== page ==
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The Relationship between you and your Counselor

The relationship between you and your addiction counselor will be very unique. Your relationship is based on trust and respect and differs greatly from other relationships that both you and your counselor engage in. If you are suffering from addiction you may likely be cautious, especially in your relationship with your counselor. The counselor is typically trained on how to gain your trust and how to be of comfort to you and your needs. Therefore, you are likely to talk to your counselor about things that you would never talk to anyone else about. This builds a connection that is very different from other relationships.
Since you rely heavily on your counselor to listen, your counselor must be in a personal place to be able to be portrayed in a way that helps you. For example, it would hypocritical and not professional for your counselor to attend a session with you if they are hung over. Other things to consider would be your counselor's physical appearance including the way that they dress and mental stability. You probably do not want to hear about your counselor's cheating husband.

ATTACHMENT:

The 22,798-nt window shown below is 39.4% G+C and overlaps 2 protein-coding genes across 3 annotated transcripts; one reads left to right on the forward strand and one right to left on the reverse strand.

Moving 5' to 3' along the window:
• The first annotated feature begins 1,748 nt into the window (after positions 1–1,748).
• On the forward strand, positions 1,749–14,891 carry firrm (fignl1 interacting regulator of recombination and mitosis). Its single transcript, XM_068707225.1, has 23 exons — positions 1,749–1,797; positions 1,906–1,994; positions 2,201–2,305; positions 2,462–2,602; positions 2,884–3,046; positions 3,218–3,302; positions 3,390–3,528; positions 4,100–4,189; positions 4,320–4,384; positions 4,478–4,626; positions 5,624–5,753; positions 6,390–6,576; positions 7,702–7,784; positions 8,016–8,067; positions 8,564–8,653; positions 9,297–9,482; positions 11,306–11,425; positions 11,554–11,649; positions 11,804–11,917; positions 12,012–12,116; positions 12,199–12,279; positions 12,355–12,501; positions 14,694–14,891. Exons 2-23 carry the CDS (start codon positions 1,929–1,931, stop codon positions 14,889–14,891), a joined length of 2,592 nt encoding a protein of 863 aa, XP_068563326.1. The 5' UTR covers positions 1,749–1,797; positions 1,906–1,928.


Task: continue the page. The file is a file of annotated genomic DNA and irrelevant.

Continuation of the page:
It is also very important for your counselor to recognize when there may be periods of time that they should seek personal counseling for themselves. For example, if your counselor is having a hard time with their own child who may be abusing drugs then they should maybe talk to someone else about it instead of keeping it in or even worse, talking about it to you.
The most important thing for your counselor to be aware of is the boundaries that they establish. You may have a very different view of the relationship between you and your counselor. For example, please understand that your counselor should not attend self help meetings with you such as AA. Your counselor should help you understand completely how they view your relationship. If you have any questions or concerns regarding the relationship between you and counselor you can always ask them. If you still feel uncomfortable then switching counselors or asking for a second opinion would be an option too.

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